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Induction – What Should I Ask my Doctor?

Labor induction

You’re 39 weeks pregnant and your doctor says you need an induction. You’re not really sure what it means, why you need it or how it will happen. You only know that you should probably ask some questions but nothing comes to mind!

Your friend was induced 2 months ago and she didn’t have a positive experience… You’re not sure why.

So you take to the world wide web and start searching for induction of labor. But holy shit… you weren’t quite ready for the fear mongering and the horror stories that came with them…

But thank goodness, you are connected to Northeast Doulas and this blog!!! We are going to talk you through induction and give you the language that will put you back in the driver’s seat enabling your empowerment around this new information.

Let’s begin with the definition of induction in relation to labor:

Induction is the process of artificially stimulating labor via medical or natural intervention.

Induction is recommended for a variety of reasons that include but are not limited to:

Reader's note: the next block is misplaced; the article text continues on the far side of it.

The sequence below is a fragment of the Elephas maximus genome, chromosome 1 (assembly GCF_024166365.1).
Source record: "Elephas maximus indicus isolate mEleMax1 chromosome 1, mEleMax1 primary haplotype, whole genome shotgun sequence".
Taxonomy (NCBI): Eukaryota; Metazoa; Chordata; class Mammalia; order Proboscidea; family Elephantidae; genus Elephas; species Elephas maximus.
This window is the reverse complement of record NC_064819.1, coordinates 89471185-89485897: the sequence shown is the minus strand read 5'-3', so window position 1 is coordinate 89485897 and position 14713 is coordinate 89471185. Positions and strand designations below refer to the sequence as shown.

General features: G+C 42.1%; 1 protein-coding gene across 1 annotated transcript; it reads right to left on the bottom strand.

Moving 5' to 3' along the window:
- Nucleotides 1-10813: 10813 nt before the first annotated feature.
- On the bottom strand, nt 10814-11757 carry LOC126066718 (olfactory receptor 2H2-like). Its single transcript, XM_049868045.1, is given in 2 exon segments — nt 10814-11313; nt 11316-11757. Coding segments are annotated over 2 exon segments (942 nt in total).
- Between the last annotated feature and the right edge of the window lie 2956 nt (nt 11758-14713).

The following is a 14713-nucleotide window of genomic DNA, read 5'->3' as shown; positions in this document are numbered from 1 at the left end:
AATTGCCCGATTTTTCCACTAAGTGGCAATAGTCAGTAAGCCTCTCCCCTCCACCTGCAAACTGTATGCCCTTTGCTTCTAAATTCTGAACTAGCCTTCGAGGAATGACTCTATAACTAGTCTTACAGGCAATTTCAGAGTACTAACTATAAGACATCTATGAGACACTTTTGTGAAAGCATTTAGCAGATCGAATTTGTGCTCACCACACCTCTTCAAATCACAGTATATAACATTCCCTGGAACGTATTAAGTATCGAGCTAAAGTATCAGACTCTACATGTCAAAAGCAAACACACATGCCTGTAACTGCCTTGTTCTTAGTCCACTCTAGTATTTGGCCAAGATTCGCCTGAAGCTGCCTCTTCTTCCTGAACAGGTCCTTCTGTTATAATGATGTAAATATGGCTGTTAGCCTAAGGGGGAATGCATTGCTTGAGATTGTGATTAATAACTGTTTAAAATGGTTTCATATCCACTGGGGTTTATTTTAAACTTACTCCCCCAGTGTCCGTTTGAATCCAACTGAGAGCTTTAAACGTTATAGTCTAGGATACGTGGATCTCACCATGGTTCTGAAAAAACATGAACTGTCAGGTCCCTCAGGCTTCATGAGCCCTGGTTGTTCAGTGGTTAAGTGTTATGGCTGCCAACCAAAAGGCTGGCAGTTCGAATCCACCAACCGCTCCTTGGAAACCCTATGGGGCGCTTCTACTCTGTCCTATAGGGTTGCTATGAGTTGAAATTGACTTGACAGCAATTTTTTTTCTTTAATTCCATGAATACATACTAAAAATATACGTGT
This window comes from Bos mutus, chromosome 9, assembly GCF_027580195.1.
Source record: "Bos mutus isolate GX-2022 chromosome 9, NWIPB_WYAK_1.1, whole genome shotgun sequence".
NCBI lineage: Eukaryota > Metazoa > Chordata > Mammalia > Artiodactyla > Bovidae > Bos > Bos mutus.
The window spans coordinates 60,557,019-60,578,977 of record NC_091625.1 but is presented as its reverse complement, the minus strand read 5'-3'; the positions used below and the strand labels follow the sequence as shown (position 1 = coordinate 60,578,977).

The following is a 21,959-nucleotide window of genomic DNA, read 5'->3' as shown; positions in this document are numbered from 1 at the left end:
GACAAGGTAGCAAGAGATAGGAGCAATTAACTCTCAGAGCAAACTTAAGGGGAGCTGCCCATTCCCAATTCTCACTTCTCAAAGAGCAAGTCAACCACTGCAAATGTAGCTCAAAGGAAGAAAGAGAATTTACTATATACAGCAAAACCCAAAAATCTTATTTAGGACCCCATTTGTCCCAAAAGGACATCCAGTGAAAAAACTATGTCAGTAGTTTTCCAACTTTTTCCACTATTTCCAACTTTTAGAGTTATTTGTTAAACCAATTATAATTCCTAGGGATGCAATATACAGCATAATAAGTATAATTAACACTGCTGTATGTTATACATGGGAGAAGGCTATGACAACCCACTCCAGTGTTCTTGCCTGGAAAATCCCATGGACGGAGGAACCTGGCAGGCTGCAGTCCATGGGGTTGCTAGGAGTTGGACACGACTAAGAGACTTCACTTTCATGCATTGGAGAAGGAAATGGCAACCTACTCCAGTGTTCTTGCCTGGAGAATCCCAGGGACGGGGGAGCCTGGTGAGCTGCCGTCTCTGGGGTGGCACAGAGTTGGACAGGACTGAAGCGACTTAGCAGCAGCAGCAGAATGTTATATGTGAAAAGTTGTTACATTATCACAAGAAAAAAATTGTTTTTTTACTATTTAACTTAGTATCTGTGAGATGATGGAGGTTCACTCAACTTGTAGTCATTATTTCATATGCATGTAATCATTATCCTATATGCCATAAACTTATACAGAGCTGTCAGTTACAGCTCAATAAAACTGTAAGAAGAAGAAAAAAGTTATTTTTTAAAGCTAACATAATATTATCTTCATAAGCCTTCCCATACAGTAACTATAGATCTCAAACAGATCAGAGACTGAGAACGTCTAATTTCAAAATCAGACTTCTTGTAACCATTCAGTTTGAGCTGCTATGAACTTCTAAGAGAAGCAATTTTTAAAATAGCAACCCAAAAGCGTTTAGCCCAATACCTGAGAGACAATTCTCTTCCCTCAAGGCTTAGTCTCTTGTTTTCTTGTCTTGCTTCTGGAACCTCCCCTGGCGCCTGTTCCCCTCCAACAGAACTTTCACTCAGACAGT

• Prolonged pregnancy
  • Ruptured membranes with no sign of labor
  • A medical condition affecting the mother or baby
  • And in some cases, because the patient requests it

There are many ways to induce labor and a variety of medications and instruments designed to help your uterus contract, your cervix to dilate and your baby to pass through your vagina.

These tools, when used properly can give you the opportunity to avoid a surgical birth known as a cesarean section.

The questions you should be asking your obstetrician in relation to induction are:

What is my Bishop Score?

A Bishop Score is an assessment of the cervix done by vaginal exam that is used to determine how favorable you are for induction. In other words, based on this exam, a Bishop Score will tell us how likely these “induction tools” are to effectively induce labor. While the exam is being done, your doctor is determining the following:

  • Is the cervix pointing toward your back (posterior), front (anterior) or somewhere in between (midway)
  • Is the cervix firm, soft or medium
  • Is the cervix thinned out (effaced) 0-30%, 40-50%, 60-70%, 80-100%
  • Is the cervix open (dilated) 1-2cm, -3-4cm, 5-6cm
  • Where the baby is in relation to the pelvis, -3, -2, -1, 0, +1, +2

What is the process and method or methods of induction that you intend to implement? In other words, “How will you induce me?

  • Will you use medication to help soften and efface my cervix?
  • Will you start with Pitocin?
  • How much Pitocin will you start with and how often will you increase it?
  • Will you stop the Pitocin if there are signs of hyperstimulation 

Use the Bishop Score Calculator to determine the likelihood of effective induction and have an educated discussion with your provider!